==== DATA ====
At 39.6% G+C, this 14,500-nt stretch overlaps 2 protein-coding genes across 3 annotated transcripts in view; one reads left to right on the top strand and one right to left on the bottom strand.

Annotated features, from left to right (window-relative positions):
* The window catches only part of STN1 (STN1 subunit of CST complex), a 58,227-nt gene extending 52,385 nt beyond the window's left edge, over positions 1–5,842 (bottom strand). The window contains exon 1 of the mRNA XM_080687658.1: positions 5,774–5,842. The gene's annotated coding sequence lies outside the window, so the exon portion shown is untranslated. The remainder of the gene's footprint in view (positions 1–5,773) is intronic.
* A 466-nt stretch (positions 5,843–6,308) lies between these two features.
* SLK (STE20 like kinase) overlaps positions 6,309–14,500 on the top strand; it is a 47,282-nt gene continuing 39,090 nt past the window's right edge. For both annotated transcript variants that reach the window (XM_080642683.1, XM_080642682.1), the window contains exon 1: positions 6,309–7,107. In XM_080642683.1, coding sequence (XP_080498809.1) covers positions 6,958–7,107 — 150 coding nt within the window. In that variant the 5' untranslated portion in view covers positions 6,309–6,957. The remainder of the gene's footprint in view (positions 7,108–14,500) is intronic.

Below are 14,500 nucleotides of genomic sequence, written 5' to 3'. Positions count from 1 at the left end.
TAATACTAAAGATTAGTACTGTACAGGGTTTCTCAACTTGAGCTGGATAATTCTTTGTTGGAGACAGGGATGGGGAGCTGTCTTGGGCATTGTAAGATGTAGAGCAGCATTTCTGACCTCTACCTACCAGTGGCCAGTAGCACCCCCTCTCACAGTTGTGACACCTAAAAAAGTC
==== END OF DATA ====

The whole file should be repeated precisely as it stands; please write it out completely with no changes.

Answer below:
At 39.6% G+C, this 14,500-nt stretch overlaps 2 protein-coding genes across 3 annotated transcripts in view; one reads left to right on the top strand and one right to left on the bottom strand.

Annotated features, from left to right (window-relative positions):
* The window catches only part of STN1 (STN1 subunit of CST complex), a 58,227-nt gene extending 52,385 nt beyond the window's left edge, over positions 1–5,842 (bottom strand). The window contains exon 1 of the mRNA XM_080687658.1: positions 5,774–5,842. The gene's annotated coding sequence lies outside the window, so the exon portion shown is untranslated. The remainder of the gene's footprint in view (positions 1–5,773) is intronic.
* A 466-nt stretch (positions 5,843–6,308) lies between these two features.
* SLK (STE20 like kinase) overlaps positions 6,309–14,500 on the top strand; it is a 47,282-nt gene continuing 39,090 nt past the window's right edge. For both annotated transcript variants that reach the window (XM_080642683.1, XM_080642682.1), the window contains exon 1: positions 6,309–7,107. In XM_080642683.1, coding sequence (XP_080498809.1) covers positions 6,958–7,107 — 150 coding nt within the window. In that variant the 5' untranslated portion in view covers positions 6,309–6,957. The remainder of the gene's footprint in view (positions 7,108–14,500) is intronic.

Below are 14,500 nucleotides of genomic sequence, written 5' to 3'. Positions count from 1 at the left end.
TAATACTAAAGATTAGTACTGTACAGGGTTTCTCAACTTGAGCTGGATAATTCTTTGTTGGAGACAGGGATGGGGAGCTGTCTTGGGCATTGTAAGATGTAGAGCAGCATTTCTGACCTCTACCTACCAGTGGCCAGTAGCACCCCCTCTCACAGTTGTGACACCTAAAAAAGTC